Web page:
We already live in a day and age where most Christians know the Bible very poorly. I remember a couple of years ago where I asked long-term Discipleship Training School Leaders at various Youth With A Mission missionary training centers in Asia, Europe and North America the same question: “what is the biggest difference between Discipleship Training School students today and 10-15 years ago?” Every single one of these missionaries answered in a similar way: “the students know God and the Bible less and less, and we have to almost start from scratch and assume that they simply don’t know the God they claim to believe in, or the Biblical truths that they claim to follow

We know the Bible less and less, and that’s where I find it troubling when pastors, leaders and authors exemplify pick-and-choose-Bible-reading. It is, after all, part of our calling as leaders to be responsible about not misleading people we have a position of authority over.

If you want to read a long review that talks about some of the many questionable points in Love Wins, you can read Kevin DeYoung’s blog here. I disagree with some of his points, and some of his tone is a bit too harsh, but especially some of the points are spot-on and very important aspects to consider (see point 2 – Historical Problems, point 3 – Exegetical Problems, and point 7 – A Different God).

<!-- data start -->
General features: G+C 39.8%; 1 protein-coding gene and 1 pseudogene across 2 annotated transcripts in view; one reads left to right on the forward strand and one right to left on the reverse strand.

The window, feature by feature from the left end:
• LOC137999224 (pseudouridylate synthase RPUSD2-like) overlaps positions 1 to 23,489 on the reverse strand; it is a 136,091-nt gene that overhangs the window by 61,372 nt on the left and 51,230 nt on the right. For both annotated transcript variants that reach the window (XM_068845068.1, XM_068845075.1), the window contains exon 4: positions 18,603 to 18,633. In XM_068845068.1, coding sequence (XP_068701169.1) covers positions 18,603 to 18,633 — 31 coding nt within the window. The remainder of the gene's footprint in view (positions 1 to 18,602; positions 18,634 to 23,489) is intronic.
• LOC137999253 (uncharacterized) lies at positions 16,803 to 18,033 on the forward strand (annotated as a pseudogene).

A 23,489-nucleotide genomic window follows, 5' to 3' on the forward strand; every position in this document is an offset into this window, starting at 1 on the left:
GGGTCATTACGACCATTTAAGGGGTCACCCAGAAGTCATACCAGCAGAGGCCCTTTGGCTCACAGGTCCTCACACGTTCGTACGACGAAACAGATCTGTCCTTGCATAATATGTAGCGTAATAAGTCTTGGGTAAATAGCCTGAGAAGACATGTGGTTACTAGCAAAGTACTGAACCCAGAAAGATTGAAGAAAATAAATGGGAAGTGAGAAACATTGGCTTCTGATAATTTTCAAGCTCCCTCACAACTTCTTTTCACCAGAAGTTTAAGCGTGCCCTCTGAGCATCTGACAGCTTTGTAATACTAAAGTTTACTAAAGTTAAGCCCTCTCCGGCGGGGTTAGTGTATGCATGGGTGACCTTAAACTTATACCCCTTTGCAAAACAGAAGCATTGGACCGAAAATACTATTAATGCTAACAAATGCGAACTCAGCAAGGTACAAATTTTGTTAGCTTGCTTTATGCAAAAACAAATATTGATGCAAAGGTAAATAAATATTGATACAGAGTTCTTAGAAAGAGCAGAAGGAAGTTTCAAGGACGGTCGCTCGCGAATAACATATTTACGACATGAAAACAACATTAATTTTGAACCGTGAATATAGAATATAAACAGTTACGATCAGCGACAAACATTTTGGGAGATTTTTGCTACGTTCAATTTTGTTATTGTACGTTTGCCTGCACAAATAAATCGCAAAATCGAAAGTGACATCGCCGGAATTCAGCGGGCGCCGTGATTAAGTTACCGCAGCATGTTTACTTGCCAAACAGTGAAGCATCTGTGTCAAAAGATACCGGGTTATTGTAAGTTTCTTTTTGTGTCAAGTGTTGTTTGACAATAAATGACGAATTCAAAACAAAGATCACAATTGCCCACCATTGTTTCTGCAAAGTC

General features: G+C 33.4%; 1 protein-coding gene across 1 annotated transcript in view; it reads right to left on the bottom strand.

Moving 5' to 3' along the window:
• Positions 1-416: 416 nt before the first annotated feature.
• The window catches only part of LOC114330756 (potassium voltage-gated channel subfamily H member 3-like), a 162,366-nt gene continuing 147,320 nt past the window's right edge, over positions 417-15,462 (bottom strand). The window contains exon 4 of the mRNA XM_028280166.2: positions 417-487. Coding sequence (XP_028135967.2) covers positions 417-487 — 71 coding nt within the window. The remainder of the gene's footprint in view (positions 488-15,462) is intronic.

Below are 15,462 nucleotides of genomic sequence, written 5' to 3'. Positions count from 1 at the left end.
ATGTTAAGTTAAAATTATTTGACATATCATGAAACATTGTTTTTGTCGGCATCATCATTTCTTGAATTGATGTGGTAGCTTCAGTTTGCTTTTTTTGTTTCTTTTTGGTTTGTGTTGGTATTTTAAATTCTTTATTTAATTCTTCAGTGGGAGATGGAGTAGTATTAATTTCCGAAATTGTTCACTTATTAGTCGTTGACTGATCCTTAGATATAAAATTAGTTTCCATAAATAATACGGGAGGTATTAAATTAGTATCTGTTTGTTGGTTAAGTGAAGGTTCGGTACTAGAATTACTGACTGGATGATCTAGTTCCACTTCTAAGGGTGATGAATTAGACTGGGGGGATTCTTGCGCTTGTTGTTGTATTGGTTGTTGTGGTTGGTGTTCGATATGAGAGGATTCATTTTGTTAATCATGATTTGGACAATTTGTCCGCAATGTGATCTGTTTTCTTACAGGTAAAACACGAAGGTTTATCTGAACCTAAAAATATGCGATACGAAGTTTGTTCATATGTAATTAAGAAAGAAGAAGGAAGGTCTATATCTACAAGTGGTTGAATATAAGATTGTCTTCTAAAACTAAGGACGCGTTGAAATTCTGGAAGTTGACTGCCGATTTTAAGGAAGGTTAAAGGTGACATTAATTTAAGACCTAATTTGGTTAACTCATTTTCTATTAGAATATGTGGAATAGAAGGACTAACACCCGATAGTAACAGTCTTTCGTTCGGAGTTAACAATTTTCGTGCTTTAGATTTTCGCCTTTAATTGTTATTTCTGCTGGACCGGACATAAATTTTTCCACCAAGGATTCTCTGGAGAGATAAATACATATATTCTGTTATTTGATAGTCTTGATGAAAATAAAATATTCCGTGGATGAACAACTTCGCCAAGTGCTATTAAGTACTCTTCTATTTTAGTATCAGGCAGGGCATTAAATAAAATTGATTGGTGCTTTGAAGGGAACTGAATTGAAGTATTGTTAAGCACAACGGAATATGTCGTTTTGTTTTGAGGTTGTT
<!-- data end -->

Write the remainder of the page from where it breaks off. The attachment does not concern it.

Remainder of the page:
I hope Love Wins will cause the readers of the book to chat with God about who he really is and what he really does have to say about salvation, Heaven and Hell. I have fears that people will be mislead. I have fears that there will be sad consequences for buying into some of the messages of this book. But at the end of this blog and at the end of each day, I choose to believe that God is still strong, and his Spirit is alive and well in all his children and will help them discern what is Truth which will set them free (John 14:6, John 8:32), and what is just wishful thinking-theology, which we are all in danger of buying into.